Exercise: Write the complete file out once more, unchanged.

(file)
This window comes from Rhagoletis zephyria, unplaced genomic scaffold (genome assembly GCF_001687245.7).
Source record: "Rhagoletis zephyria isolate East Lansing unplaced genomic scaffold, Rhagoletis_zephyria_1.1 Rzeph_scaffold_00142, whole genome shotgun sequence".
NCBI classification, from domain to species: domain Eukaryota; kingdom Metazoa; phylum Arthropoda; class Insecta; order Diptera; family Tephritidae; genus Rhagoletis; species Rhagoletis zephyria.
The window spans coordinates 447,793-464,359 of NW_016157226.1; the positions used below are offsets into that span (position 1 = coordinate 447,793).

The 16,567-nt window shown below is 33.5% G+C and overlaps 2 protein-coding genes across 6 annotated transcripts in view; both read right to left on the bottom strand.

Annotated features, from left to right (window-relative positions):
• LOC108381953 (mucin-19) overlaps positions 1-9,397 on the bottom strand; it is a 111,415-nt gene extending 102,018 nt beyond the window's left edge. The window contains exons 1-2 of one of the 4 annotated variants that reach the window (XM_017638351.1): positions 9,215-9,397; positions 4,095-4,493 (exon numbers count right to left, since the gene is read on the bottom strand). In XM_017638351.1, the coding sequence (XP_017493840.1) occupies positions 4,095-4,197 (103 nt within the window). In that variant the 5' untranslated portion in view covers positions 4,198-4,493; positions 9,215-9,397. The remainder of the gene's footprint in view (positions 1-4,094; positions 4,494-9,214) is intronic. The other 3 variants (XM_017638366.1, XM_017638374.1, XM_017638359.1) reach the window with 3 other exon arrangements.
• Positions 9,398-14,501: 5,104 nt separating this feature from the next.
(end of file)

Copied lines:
This window comes from Rhagoletis zephyria, unplaced genomic scaffold (genome assembly GCF_001687245.7).
Source record: "Rhagoletis zephyria isolate East Lansing unplaced genomic scaffold, Rhagoletis_zephyria_1.1 Rzeph_scaffold_00142, whole genome shotgun sequence".
NCBI classification, from domain to species: domain Eukaryota; kingdom Metazoa; phylum Arthropoda; class Insecta; order Diptera; family Tephritidae; genus Rhagoletis; species Rhagoletis zephyria.
The window spans coordinates 447,793-464,359 of NW_016157226.1; the positions used below are offsets into that span (position 1 = coordinate 447,793).

The 16,567-nt window shown below is 33.5% G+C and overlaps 2 protein-coding genes across 6 annotated transcripts in view; both read right to left on the bottom strand.

Annotated features, from left to right (window-relative positions):
• LOC108381953 (mucin-19) overlaps positions 1-9,397 on the bottom strand; it is a 111,415-nt gene extending 102,018 nt beyond the window's left edge. The window contains exons 1-2 of one of the 4 annotated variants that reach the window (XM_017638351.1): positions 9,215-9,397; positions 4,095-4,493 (exon numbers count right to left, since the gene is read on the bottom strand). In XM_017638351.1, the coding sequence (XP_017493840.1) occupies positions 4,095-4,197 (103 nt within the window). In that variant the 5' untranslated portion in view covers positions 4,198-4,493; positions 9,215-9,397. The remainder of the gene's footprint in view (positions 1-4,094; positions 4,494-9,214) is intronic. The other 3 variants (XM_017638366.1, XM_017638374.1, XM_017638359.1) reach the window with 3 other exon arrangements.
• Positions 9,398-14,501: 5,104 nt separating this feature from the next.